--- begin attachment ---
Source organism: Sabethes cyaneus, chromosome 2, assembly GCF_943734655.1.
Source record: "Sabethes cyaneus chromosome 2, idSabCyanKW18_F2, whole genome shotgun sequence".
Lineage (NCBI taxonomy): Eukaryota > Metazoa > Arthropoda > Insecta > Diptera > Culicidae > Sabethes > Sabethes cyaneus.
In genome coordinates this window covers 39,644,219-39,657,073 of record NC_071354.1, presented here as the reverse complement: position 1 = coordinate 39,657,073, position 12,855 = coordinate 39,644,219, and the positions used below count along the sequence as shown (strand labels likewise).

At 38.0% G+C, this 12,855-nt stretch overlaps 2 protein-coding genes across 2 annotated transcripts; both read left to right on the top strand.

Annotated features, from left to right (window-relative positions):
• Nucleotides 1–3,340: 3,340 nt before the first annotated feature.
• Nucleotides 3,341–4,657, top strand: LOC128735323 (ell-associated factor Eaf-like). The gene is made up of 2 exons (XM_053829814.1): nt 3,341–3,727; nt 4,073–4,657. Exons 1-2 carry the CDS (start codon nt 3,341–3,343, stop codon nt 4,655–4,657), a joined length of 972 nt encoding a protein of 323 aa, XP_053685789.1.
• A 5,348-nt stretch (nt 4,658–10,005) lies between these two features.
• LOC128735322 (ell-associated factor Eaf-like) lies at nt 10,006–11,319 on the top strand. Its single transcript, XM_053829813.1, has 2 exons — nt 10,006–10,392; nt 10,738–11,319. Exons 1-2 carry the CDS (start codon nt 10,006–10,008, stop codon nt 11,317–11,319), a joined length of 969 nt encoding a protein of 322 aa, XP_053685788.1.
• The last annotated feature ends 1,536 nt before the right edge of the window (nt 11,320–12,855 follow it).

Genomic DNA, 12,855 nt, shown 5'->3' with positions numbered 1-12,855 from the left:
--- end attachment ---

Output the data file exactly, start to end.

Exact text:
Source organism: Sabethes cyaneus, chromosome 2, assembly GCF_943734655.1.
Source record: "Sabethes cyaneus chromosome 2, idSabCyanKW18_F2, whole genome shotgun sequence".
Lineage (NCBI taxonomy): Eukaryota > Metazoa > Arthropoda > Insecta > Diptera > Culicidae > Sabethes > Sabethes cyaneus.
In genome coordinates this window covers 39,644,219-39,657,073 of record NC_071354.1, presented here as the reverse complement: position 1 = coordinate 39,657,073, position 12,855 = coordinate 39,644,219, and the positions used below count along the sequence as shown (strand labels likewise).

At 38.0% G+C, this 12,855-nt stretch overlaps 2 protein-coding genes across 2 annotated transcripts; both read left to right on the top strand.

Annotated features, from left to right (window-relative positions):
• Nucleotides 1–3,340: 3,340 nt before the first annotated feature.
• Nucleotides 3,341–4,657, top strand: LOC128735323 (ell-associated factor Eaf-like). The gene is made up of 2 exons (XM_053829814.1): nt 3,341–3,727; nt 4,073–4,657. Exons 1-2 carry the CDS (start codon nt 3,341–3,343, stop codon nt 4,655–4,657), a joined length of 972 nt encoding a protein of 323 aa, XP_053685789.1.
• A 5,348-nt stretch (nt 4,658–10,005) lies between these two features.
• LOC128735322 (ell-associated factor Eaf-like) lies at nt 10,006–11,319 on the top strand. Its single transcript, XM_053829813.1, has 2 exons — nt 10,006–10,392; nt 10,738–11,319. Exons 1-2 carry the CDS (start codon nt 10,006–10,008, stop codon nt 11,317–11,319), a joined length of 969 nt encoding a protein of 322 aa, XP_053685788.1.
• The last annotated feature ends 1,536 nt before the right edge of the window (nt 11,320–12,855 follow it).

Genomic DNA, 12,855 nt, shown 5'->3' with positions numbered 1-12,855 from the left: